A Comparison of Corrupt Kings in Shakespeare's Henry IV and Richard II Essay

A Comparison of Corrupt Kings in Shakespeare's Henry IV and Richard II Essay

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A successful monarchy relies upon a stable leader who is concerned with the satisfaction of those he rules over. Henry Bolingbroke the IV in Shakespeare's Henry the IV Part I follows a trend set by his predecessor in Richard II of self-indulgence and neglect of his kingdom. These leaders worry about the possibility of losing their kingdom or their soldiers to other nobles who were also concerned more with obtaining a higher position rather than governing. The king must also be wary of his own life, something that was once revered and guarded closely by other nobles. Wars once fought for gaining or protecting land are overshadowed by personal battles fighting for the position of king.

Henry proved himself a powerful and fearless leader when he forcefully overthrew King Richard despite the divine rights bestowed upon him. While this was disruptive to the country, it appeared that this new leader would be successful because of confidence and military strength. However, shortly after he obtained his position, Henry became aware of the forces pulling the king away from his duties. He fails to either ignore or eliminate these distractions and becomes absorbed in them instead; "It seems then that the tidings of this broil/Brake off our business." (Henry, I, i, 47-48). Unfortunately, the king is not the only one neglecting the country. Most of the nobles realize their potential for additional power after the throne has been usurped. This disease, known as neglect, spreads through the ruling class unnoticed by the inflicted. John of Gaunt is one of the few nobles to see what the English peasants have seen; "That England that was wont to conquer others / Hath made a shameful conquest of itself." (Richard, II, i, 69-70). John of Gaunt sc...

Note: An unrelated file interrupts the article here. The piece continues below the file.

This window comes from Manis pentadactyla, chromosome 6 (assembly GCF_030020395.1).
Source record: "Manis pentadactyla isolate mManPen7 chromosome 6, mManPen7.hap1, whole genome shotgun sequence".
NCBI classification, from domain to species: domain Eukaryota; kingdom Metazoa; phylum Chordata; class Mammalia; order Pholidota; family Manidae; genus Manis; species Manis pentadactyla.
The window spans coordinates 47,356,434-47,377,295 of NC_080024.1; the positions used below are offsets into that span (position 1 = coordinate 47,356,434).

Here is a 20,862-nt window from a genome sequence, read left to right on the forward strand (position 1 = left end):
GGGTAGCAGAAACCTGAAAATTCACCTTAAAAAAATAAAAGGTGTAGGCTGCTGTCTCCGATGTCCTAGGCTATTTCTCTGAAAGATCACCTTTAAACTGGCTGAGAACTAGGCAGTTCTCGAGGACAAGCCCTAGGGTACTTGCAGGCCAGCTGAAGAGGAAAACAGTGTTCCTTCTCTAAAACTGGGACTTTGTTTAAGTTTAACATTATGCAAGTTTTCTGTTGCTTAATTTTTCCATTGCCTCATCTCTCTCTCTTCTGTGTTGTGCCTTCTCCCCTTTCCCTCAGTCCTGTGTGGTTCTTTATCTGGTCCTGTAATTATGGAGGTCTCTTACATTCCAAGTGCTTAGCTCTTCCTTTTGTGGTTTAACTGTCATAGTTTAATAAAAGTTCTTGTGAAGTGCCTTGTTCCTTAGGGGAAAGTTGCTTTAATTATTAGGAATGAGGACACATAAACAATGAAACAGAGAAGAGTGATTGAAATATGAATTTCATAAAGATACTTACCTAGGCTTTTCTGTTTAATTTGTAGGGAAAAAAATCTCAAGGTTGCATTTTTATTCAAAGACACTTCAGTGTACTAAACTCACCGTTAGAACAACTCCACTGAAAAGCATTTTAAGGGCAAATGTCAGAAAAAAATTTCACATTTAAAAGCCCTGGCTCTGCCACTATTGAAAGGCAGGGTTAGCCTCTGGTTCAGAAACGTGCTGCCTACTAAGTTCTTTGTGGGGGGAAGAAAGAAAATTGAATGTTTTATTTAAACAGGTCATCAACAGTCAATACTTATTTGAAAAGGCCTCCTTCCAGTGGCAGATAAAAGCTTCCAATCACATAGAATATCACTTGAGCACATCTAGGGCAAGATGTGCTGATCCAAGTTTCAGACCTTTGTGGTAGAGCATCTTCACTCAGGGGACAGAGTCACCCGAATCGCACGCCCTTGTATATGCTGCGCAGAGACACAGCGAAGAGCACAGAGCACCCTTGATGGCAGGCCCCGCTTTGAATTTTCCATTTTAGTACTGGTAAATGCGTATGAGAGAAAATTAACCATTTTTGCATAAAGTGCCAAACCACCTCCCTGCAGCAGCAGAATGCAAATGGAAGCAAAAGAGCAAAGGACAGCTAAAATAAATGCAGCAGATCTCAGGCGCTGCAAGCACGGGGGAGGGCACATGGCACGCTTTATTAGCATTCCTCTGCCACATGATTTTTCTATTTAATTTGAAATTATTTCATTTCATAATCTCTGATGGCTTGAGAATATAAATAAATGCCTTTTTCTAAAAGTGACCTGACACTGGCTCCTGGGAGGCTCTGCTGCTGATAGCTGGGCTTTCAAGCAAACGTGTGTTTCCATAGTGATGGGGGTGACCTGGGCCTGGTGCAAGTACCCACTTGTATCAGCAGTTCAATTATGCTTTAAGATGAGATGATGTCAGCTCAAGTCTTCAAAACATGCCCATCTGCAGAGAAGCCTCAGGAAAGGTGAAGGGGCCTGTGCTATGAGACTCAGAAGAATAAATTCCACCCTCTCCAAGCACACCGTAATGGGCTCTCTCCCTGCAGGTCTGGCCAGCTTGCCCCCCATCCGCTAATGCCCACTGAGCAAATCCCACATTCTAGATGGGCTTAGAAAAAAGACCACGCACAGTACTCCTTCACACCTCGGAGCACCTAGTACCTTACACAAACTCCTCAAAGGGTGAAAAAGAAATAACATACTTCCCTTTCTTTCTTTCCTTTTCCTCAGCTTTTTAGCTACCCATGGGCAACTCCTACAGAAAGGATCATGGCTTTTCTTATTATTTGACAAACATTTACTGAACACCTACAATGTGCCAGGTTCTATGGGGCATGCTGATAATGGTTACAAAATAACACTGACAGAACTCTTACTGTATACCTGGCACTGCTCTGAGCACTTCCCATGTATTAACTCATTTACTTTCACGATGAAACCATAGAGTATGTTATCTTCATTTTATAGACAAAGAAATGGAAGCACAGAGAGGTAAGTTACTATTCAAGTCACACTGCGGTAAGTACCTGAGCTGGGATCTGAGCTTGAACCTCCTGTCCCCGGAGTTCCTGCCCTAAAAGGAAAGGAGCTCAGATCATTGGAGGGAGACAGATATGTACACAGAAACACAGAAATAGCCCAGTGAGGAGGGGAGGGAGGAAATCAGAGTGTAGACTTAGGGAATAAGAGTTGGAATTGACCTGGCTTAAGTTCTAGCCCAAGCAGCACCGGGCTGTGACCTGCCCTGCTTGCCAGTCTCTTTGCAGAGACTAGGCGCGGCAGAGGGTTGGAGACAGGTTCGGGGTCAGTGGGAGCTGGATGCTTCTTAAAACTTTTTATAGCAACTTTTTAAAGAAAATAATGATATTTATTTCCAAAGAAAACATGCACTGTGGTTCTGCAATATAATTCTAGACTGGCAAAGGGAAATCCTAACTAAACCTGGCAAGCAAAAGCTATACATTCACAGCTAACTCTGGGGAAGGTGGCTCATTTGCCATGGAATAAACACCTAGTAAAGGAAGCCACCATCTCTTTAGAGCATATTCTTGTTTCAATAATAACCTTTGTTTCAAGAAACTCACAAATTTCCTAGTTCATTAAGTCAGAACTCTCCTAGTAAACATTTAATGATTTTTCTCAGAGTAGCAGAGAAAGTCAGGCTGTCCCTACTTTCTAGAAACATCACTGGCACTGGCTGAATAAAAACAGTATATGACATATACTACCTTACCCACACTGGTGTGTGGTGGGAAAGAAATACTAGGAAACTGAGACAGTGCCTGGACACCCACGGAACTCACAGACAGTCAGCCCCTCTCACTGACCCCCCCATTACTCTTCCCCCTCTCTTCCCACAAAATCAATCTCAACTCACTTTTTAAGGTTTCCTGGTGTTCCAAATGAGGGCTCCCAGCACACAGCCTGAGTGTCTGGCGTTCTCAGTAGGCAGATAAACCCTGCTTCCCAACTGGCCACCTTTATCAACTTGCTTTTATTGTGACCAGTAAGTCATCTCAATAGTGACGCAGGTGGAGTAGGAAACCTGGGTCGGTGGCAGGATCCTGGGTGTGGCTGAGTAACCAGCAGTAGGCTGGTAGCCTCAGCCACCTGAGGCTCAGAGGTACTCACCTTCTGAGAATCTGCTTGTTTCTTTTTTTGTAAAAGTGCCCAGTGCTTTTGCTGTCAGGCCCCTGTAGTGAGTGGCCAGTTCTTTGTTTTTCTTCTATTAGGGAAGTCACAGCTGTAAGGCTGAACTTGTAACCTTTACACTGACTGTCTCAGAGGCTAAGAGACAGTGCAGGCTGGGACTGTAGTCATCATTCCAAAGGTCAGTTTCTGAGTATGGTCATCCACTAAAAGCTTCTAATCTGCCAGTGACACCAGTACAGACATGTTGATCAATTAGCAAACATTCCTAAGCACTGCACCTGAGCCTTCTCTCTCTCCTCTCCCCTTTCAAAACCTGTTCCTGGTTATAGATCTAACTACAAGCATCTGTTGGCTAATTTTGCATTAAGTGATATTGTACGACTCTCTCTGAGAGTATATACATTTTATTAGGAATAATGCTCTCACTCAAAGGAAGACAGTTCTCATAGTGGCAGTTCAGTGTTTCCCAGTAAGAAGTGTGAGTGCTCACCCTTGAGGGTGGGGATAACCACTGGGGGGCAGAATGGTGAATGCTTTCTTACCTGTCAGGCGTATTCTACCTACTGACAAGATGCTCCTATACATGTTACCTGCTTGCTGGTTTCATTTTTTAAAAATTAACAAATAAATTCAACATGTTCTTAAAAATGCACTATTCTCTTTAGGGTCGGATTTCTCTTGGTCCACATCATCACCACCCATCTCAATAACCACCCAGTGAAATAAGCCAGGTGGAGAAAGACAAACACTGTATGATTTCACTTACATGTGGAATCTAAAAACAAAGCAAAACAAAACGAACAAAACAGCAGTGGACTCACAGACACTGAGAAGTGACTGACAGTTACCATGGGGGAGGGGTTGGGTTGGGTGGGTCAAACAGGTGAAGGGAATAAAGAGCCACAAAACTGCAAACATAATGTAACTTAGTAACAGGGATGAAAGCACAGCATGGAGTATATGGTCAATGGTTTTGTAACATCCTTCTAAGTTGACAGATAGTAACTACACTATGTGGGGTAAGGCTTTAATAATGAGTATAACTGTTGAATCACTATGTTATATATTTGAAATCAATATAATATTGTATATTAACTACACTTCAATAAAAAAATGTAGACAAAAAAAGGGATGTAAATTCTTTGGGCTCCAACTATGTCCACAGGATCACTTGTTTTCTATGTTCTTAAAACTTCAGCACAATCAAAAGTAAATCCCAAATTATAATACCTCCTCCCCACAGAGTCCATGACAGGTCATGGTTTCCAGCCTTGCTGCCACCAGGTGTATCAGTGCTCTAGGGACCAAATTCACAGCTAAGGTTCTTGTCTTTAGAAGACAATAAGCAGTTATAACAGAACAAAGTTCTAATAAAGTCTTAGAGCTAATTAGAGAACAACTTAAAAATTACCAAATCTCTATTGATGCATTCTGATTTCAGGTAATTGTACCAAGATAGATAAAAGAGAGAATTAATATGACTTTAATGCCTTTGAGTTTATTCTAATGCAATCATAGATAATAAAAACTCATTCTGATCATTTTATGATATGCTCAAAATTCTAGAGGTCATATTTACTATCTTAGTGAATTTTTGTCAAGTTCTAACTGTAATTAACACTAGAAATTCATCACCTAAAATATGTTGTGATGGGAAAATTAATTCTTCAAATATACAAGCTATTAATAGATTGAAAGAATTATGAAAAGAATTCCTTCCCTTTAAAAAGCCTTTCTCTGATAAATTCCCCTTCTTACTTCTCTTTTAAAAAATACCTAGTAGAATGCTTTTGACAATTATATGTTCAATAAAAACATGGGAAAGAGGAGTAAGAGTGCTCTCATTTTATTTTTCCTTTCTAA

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...bination which proved to be impossible.

Works Cited and Consulted

Barber, C.L. "Rule and Misrule in Henry IV." William Shakespeare: Histories and Poems. Ed. Harold Bloom. New York: Chelsea House Publishers, 1986. 143-167.

Bloom, Harold. Richard II, Part One: Bloom's Notes. New York: Chelsea House, 1996.

Cruttwell,Patrick. Hernry IV. Shakespeare For Students, Vol. II. Detroit: Gale Publishing, 1999.

Kantor, Andrea. Henry IV, Part One. London: Baron's Education Series, Inc, 1984.

Princiss, G.M. Richard II Criticism. Shakespeare For Students, Vol.II. Detroit: Gale Publishing, 1999.

Shakespeare, William. Richard II The Norton Shakespeare. Ed Stephen Greenblatt, et al. New York: W. W. Norton & Company, 1997.

Shakespeare, William. Henry IV. In The Norten Anthology of English Literature. Eds. M.H. Abrams et all. 5th Ed. New York: Norton, 1987.

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